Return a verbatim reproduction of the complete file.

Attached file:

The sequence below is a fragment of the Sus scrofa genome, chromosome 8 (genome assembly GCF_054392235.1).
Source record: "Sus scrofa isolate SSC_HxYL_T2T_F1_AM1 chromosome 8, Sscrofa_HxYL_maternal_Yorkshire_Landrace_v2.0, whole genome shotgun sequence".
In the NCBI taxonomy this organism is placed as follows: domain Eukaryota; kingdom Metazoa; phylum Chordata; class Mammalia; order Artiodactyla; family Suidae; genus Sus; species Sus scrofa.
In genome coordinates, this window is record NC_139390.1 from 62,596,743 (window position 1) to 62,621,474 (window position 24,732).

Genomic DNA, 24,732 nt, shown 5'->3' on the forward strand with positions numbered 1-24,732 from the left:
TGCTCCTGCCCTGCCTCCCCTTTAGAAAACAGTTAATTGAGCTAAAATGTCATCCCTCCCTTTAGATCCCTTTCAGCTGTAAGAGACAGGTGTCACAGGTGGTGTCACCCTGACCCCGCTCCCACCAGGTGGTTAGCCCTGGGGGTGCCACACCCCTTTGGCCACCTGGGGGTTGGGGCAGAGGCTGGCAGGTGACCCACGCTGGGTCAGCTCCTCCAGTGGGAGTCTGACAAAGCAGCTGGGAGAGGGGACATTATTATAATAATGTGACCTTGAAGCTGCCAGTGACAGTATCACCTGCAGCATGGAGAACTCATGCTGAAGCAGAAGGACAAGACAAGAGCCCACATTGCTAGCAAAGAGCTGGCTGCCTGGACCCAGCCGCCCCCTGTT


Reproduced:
The sequence below is a fragment of the Sus scrofa genome, chromosome 8 (genome assembly GCF_054392235.1).
Source record: "Sus scrofa isolate SSC_HxYL_T2T_F1_AM1 chromosome 8, Sscrofa_HxYL_maternal_Yorkshire_Landrace_v2.0, whole genome shotgun sequence".
In the NCBI taxonomy this organism is placed as follows: domain Eukaryota; kingdom Metazoa; phylum Chordata; class Mammalia; order Artiodactyla; family Suidae; genus Sus; species Sus scrofa.
In genome coordinates, this window is record NC_139390.1 from 62,596,743 (window position 1) to 62,621,474 (window position 24,732).

Genomic DNA, 24,732 nt, shown 5'->3' on the forward strand with positions numbered 1-24,732 from the left:
TGCTCCTGCCCTGCCTCCCCTTTAGAAAACAGTTAATTGAGCTAAAATGTCATCCCTCCCTTTAGATCCCTTTCAGCTGTAAGAGACAGGTGTCACAGGTGGTGTCACCCTGACCCCGCTCCCACCAGGTGGTTAGCCCTGGGGGTGCCACACCCCTTTGGCCACCTGGGGGTTGGGGCAGAGGCTGGCAGGTGACCCACGCTGGGTCAGCTCCTCCAGTGGGAGTCTGACAAAGCAGCTGGGAGAGGGGACATTATTATAATAATGTGACCTTGAAGCTGCCAGTGACAGTATCACCTGCAGCATGGAGAACTCATGCTGAAGCAGAAGGACAAGACAAGAGCCCACATTGCTAGCAAAGAGCTGGCTGCCTGGACCCAGCCGCCCCCTGTT